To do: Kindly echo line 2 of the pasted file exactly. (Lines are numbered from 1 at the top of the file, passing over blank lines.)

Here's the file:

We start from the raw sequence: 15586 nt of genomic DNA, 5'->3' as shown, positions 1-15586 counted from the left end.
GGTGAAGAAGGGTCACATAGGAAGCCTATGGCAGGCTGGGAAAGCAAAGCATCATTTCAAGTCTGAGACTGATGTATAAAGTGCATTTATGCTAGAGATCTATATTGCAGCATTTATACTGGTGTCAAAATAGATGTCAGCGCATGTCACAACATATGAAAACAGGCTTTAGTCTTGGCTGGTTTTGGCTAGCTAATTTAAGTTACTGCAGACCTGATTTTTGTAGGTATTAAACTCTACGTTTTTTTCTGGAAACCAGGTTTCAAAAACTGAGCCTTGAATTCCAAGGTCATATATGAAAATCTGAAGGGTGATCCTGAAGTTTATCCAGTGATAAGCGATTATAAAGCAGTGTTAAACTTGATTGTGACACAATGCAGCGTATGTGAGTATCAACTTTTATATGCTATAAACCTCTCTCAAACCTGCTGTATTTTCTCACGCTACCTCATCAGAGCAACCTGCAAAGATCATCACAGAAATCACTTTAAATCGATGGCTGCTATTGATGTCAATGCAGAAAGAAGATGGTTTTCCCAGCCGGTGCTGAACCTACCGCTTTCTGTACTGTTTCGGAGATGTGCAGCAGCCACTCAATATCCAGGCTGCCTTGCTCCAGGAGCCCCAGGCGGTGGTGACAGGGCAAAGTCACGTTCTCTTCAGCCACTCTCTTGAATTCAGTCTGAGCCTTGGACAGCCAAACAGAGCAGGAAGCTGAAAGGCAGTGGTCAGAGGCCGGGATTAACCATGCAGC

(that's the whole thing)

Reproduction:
GGTGAAGAAGGGTCACATAGGAAGCCTATGGCAGGCTGGGAAAGCAAAGCATCATTTCAAGTCTGAGACTGATGTATAAAGTGCATTTATGCTAGAGATCTATATTGCAGCATTTATACTGGTGTCAAAATAGATGTCAGCGCATGTCACAACATATGAAAACAGGCTTTAGTCTTGGCTGGTTTTGGCTAGCTAATTTAAGTTACTGCAGACCTGATTTTTGTAGGTATTAAACTCTACGTTTTTTTCTGGAAACCAGGTTTCAAAAACTGAGCCTTGAATTCCAAGGTCATATATGAAAATCTGAAGGGTGATCCTGAAGTTTATCCAGTGATAAGCGATTATAAAGCAGTGTTAAACTTGATTGTGACACAATGCAGCGTATGTGAGTATCAACTTTTATATGCTATAAACCTCTCTCAAACCTGCTGTATTTTCTCACGCTACCTCATCAGAGCAACCTGCAAAGATCATCACAGAAATCACTTTAAATCGATGGCTGCTATTGATGTCAATGCAGAAAGAAGATGGTTTTCCCAGCCGGTGCTGAACCTACCGCTTTCTGTACTGTTTCGGAGATGTGCAGCAGCCACTCAATATCCAGGCTGCCTTGCTCCAGGAGCCCCAGGCGGTGGTGACAGGGCAAAGTCACGTTCTCTTCAGCCACTCTCTTGAATTCAGTCTGAGCCTTGGACAGCCAAACAGAGCAGGAAGCTGAAAGGCAGTGGTCAGAGGCCGGGATTAACCATGCAGC